An Iraqi soldier helps civilians, who fled from Falluja because of Islamic State (IS) group violence, during a dust storm on the outskirts of Falluja, Iraq, June 18, 2016. (Photo: Reuters)
Aid workers scrambled Sunday to cope with a massive influx of Iraqi civilians who fled Fallujah after government forces retook much of the city from the Islamic State (IS) group.
Tens of thousands of civilians escaped the city, just 50 kilometres (30 miles) west of Baghdad, on the back of a major advance that saw Iraqi forces thrust into central Fallujah in recent days.
The humanitarian community has been struggling to cope, with thousands of people already suffering from hunger and trauma now stranded in the scorching summer heat with no shelter.
"The estimated total number of displaced from Fallujah in just the last three days is now at a staggering 30,000 people," the Norwegian Refugee Council said.
The UN refugee agency (UNHCR) said up to 84,000 people had been forced to flee their homes since the start of the government offensive against the IS bastion nearly a month ago.
"Agencies are scrambling to respond to the rapidly evolving situation -- and we are bracing ourselves for another large exodus in the next few days as we estimate that thousands more people remain trapped in Fallujah," the UNHCR said.
"We implore the Iraqi government to take charge of this humanitarian disaster unfolding on our watch," NRC's Iraq director Nasr Muflahi said.
NRC said it could no longer provide the required assistance, with water rations drying up fast.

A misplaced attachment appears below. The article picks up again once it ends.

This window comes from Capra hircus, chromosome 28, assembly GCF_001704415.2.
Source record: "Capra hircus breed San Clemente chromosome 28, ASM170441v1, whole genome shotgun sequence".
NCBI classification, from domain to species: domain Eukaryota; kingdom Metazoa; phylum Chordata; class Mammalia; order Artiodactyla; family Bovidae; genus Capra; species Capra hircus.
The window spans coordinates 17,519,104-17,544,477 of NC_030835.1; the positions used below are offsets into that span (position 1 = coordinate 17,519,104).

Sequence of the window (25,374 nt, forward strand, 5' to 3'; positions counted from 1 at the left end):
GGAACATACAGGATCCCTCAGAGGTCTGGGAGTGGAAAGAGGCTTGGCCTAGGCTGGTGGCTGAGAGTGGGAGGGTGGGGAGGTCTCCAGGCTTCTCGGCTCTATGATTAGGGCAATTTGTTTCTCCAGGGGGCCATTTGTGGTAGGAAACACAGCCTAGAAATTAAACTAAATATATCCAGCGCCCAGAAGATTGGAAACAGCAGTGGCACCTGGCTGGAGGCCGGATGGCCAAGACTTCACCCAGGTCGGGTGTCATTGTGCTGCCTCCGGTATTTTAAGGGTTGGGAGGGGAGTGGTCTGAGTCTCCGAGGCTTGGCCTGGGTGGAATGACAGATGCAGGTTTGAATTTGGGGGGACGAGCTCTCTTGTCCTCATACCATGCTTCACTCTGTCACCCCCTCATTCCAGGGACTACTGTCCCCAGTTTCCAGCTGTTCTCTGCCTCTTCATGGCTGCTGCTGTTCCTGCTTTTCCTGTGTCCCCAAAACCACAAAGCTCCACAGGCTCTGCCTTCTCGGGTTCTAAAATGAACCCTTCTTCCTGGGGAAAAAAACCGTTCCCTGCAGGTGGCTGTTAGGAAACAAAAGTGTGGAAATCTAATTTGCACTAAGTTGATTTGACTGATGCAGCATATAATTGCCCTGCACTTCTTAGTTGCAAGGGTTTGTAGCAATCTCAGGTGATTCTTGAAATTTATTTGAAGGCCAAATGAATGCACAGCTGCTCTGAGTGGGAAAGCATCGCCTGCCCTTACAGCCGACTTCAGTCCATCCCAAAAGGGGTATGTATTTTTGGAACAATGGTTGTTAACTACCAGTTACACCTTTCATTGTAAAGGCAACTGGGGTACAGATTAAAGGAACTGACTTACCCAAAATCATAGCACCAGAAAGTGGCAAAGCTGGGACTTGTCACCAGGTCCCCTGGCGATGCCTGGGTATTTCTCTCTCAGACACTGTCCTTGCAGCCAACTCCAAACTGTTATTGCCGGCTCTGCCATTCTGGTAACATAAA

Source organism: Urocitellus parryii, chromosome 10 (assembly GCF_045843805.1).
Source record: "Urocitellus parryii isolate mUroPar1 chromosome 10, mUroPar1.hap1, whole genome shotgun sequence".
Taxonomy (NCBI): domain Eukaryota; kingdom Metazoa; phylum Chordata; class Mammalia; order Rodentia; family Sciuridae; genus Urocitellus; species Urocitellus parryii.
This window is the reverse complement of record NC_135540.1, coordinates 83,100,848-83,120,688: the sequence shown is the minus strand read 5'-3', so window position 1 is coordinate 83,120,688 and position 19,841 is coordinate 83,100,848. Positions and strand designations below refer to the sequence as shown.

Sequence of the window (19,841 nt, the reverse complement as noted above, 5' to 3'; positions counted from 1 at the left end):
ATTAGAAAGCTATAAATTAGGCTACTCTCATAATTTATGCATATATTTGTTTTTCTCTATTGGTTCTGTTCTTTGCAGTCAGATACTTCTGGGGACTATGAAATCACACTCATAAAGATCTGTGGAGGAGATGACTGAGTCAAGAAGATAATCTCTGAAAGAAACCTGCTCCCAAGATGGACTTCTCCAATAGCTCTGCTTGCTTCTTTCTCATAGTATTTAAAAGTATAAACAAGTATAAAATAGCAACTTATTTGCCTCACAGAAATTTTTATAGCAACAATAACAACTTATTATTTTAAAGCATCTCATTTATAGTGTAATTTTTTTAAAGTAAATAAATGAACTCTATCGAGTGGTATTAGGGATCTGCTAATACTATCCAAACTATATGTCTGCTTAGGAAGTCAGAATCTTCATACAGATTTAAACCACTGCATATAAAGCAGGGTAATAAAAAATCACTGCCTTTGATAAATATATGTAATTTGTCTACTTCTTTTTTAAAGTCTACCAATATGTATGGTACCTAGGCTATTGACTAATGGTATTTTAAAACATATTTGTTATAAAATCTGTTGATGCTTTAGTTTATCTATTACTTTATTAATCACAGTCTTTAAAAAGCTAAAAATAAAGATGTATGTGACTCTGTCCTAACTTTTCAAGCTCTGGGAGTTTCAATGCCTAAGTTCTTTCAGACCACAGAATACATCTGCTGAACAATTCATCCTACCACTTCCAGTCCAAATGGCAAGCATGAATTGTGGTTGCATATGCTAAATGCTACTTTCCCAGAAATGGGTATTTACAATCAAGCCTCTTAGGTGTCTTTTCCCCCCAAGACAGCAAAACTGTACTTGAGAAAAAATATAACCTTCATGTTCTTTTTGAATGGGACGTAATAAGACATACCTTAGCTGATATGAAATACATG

It cited the case of a newly opened camp in Amriyat al-Fallujah, south of Fallujah, that houses 1,800 people but has only one latrine for women.
"We need the Iraqi government to take a leading role in providing for the needs of the most vulnerable civilians who have endured months of trauma and terror," Muflahi said.
An Iraqi aid worker employed by the government at a camp in Amriyat al-Fallujah said the resources were inadequate to deal with the scope of the crisis.
"Four hundred families have reached my camp in the last four days, they don't have anything," said the camp manager, speaking on condition of anonymity.
"We were shocked by the number of displaced people and we weren't prepared to receive them," he said.
"We secured tents for some of them but the rest, including women and children, are sleeping on the ground under the sun," he said. "Their situation is a tragedy."
The temperature in Baghdad has been hovering above 40 degrees Celsius (104 Fahrenheit) and it often gets hotter in Anbar province, where inhabited areas along the Euphrates River are flanked by desert.
Prime Minister Haider al-Abadi has promised to support the displaced.
On Friday evening, after Iraqi forces raised the national flag above the main government compound, he declared that Fallujah had been "brought back to the fold."
Yet Iraqi forces have some work left to do, with hundreds of IS fighters still holed up in the city's northern neighbourhoods.
Despite facing less resistance than expected from IS in Fallujah, an emblematic militant stronghold, sniper fire, car bombs and booby traps remained a risk for Iraq's forces.
"Our forces are cleansing central Fallujah of pockets of Daesh (IS)," federal police chief Raed Shaker Jawdat told AFP, using an Arabic acronym for the militant group.
In the Officers neighbourhood of Fallujah, IS snipers shot at an Iraqi flag pole until it broke, an AFP photographer reported.
The loss of Fallujah would continue a losing streak for IS that already leaves the "caliphate" it proclaimed two years ago looking moribund.
To keep the pressure on the militant organisation, Iraqi forces also rekindled offensives east and south of Qayyarah in the north of the country.
With its strategic location west of the Tigris and its air field, Iraqi forces hope to make it a key launchpad in a major push to retake Mosul.
Abadi vowed on Friday that Mosul, the country's second city and IS's last remaining major urban hub in Iraq, would be liberated "very soon".